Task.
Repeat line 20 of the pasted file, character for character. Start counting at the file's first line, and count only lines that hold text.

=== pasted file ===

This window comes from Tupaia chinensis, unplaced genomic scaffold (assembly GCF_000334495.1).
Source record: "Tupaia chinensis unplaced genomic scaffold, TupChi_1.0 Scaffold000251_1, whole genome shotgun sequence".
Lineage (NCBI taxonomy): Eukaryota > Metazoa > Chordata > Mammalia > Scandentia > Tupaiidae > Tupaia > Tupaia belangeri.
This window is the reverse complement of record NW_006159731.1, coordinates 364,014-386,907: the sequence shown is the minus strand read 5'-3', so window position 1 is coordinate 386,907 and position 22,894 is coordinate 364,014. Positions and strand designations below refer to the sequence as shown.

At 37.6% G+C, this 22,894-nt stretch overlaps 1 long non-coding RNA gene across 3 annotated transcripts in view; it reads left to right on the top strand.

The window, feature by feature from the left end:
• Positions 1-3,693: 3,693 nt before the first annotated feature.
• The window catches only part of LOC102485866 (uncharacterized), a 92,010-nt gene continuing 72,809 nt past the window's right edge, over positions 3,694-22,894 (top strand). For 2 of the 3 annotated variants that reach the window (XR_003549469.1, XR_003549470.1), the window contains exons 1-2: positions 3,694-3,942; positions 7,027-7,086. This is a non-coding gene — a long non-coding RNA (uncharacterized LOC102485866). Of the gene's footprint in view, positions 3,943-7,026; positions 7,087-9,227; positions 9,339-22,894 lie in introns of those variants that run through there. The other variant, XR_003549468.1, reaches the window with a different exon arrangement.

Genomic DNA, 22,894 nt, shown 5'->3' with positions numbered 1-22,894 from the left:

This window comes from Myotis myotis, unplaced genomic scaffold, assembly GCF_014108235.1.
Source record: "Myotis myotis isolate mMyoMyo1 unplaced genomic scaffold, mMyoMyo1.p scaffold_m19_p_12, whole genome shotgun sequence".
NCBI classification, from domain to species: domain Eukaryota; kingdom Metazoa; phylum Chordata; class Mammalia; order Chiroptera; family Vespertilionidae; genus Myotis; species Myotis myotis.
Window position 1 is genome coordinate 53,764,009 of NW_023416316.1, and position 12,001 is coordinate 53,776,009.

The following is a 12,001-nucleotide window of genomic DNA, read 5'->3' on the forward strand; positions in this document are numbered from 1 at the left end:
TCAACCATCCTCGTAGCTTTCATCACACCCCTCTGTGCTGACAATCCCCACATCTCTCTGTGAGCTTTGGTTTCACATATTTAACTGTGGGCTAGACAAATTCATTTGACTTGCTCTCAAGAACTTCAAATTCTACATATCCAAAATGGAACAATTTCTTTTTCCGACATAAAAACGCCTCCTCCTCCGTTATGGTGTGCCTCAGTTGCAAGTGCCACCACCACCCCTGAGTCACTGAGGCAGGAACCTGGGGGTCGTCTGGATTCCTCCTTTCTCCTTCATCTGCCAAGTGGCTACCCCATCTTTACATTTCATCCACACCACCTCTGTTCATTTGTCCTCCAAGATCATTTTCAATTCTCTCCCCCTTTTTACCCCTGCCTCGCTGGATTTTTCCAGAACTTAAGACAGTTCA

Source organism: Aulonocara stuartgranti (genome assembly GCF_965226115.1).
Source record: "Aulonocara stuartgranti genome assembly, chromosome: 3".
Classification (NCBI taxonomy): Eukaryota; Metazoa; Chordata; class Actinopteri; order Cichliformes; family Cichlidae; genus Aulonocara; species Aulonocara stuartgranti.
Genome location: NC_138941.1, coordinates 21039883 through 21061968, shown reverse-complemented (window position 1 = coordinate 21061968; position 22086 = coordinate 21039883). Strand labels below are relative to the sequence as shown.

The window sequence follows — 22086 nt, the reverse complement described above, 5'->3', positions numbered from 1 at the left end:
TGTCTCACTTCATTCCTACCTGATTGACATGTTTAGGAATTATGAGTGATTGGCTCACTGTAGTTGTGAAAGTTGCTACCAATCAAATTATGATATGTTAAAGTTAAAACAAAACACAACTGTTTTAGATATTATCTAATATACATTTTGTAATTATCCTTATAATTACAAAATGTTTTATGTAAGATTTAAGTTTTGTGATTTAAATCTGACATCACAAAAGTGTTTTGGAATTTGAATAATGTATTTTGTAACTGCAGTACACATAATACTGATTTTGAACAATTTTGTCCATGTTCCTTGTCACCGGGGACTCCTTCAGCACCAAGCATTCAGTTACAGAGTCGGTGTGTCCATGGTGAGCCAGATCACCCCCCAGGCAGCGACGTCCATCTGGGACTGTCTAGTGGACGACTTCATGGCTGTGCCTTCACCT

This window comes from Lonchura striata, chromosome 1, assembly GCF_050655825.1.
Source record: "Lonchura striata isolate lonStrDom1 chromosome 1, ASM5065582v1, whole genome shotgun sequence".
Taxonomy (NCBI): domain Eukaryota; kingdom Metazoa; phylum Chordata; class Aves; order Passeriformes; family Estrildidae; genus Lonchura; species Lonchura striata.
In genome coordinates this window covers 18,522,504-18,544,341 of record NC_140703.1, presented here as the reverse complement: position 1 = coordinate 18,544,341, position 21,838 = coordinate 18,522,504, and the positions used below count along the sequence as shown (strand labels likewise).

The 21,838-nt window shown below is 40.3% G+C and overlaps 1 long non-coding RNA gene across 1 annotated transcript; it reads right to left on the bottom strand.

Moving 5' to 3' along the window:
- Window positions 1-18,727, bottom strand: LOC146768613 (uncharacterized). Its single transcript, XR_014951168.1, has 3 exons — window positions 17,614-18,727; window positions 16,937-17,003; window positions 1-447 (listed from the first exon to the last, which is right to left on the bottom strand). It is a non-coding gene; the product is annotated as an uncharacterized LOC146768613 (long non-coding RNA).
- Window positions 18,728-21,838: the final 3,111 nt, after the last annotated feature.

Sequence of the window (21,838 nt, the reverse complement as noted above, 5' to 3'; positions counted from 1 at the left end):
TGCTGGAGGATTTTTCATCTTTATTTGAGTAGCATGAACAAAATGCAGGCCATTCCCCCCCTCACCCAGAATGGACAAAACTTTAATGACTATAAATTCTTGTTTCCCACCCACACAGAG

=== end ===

The window sequence follows — 22086 nt, the reverse complement described above, 5'->3', positions numbered from 1 at the left end: